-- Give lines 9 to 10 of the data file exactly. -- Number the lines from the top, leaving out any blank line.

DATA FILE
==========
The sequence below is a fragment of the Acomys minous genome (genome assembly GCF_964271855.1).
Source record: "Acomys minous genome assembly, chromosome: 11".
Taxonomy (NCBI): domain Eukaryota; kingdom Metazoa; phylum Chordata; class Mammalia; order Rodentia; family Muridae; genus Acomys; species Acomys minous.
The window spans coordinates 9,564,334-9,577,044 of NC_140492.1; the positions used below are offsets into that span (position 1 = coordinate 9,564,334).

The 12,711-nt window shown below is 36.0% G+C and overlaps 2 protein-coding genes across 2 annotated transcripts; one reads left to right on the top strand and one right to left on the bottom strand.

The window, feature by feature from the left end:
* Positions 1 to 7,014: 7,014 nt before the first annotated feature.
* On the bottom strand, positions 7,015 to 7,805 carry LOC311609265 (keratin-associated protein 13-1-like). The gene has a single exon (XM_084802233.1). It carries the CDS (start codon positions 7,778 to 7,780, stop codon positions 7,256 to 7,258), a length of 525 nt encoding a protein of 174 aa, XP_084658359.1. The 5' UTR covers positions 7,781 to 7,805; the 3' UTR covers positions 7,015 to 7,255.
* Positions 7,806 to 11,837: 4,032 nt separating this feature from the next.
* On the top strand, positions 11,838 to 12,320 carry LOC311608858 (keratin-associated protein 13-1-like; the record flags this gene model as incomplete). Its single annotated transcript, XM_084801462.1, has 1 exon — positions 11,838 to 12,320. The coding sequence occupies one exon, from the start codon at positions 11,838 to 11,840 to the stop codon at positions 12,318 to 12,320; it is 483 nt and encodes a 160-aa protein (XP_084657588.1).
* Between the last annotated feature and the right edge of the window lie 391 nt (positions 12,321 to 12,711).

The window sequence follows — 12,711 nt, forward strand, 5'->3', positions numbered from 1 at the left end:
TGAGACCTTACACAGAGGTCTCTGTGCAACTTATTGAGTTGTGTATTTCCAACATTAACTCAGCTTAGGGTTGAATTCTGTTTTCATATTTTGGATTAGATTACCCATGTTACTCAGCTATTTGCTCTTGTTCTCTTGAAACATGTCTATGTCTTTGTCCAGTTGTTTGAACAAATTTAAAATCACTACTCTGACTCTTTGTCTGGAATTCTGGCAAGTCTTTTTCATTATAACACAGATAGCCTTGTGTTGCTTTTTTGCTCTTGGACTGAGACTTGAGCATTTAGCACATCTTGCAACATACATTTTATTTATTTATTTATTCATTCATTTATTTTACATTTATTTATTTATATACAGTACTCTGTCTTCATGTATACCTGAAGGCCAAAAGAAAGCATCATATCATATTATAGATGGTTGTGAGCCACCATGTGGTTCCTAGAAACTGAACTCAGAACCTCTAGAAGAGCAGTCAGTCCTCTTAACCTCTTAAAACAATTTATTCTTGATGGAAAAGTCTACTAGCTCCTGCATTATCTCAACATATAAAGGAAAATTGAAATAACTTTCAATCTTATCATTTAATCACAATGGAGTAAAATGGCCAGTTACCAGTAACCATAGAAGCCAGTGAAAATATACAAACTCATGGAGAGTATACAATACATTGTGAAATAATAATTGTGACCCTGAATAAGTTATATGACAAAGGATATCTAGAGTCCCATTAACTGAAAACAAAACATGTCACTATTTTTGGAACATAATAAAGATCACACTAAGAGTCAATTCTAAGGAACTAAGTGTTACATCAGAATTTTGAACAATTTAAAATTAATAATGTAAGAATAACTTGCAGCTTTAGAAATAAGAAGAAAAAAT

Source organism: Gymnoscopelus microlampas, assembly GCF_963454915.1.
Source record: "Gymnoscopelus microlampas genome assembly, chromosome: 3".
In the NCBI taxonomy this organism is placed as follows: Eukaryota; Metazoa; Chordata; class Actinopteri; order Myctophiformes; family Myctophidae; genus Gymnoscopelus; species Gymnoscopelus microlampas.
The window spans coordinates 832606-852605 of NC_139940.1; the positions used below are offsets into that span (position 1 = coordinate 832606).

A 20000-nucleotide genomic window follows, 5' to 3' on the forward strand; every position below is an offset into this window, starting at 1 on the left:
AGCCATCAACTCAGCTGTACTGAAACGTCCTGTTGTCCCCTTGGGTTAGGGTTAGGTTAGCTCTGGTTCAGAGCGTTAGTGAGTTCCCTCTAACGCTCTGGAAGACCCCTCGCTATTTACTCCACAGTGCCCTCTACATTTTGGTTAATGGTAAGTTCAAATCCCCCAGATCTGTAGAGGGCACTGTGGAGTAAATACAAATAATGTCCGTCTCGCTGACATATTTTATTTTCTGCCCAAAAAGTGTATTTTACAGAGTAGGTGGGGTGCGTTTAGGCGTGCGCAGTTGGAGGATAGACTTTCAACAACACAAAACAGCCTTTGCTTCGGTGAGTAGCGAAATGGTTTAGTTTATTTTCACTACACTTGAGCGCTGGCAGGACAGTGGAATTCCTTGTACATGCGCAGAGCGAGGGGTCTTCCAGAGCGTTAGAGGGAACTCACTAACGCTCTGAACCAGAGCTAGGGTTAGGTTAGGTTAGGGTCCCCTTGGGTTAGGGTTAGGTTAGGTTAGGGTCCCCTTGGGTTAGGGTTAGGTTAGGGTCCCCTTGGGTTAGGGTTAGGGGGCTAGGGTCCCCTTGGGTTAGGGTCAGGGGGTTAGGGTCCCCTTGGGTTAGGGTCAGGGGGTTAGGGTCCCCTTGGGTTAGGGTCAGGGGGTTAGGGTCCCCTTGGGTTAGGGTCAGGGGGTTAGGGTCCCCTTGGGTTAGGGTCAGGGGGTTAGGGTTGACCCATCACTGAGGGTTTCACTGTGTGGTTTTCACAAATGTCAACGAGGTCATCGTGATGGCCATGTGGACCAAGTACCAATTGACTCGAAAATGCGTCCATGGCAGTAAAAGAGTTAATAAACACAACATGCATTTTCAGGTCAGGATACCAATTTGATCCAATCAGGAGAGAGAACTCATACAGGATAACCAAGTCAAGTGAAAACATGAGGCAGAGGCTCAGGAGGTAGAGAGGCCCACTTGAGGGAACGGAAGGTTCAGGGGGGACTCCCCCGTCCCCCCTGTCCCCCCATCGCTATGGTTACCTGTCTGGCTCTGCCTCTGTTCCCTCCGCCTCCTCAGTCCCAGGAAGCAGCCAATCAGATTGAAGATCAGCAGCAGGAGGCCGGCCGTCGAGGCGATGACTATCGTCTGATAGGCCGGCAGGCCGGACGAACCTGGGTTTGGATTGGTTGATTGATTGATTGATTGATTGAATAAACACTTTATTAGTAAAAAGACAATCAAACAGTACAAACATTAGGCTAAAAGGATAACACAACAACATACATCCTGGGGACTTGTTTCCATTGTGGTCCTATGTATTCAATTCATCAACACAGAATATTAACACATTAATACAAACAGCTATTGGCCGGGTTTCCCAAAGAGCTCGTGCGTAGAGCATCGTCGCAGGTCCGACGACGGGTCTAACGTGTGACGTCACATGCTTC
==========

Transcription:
* Positions 7,806 to 11,837: 4,032 nt separating this feature from the next.
* On the top strand, positions 11,838 to 12,320 carry LOC311608858 (keratin-associated protein 13-1-like; the record flags this gene model as incomplete). Its single annotated transcript, XM_084801462.1, has 1 exon — positions 11,838 to 12,320. The coding sequence occupies one exon, from the start codon at positions 11,838 to 11,840 to the stop codon at positions 12,318 to 12,320; it is 483 nt and encodes a 160-aa protein (XP_084657588.1).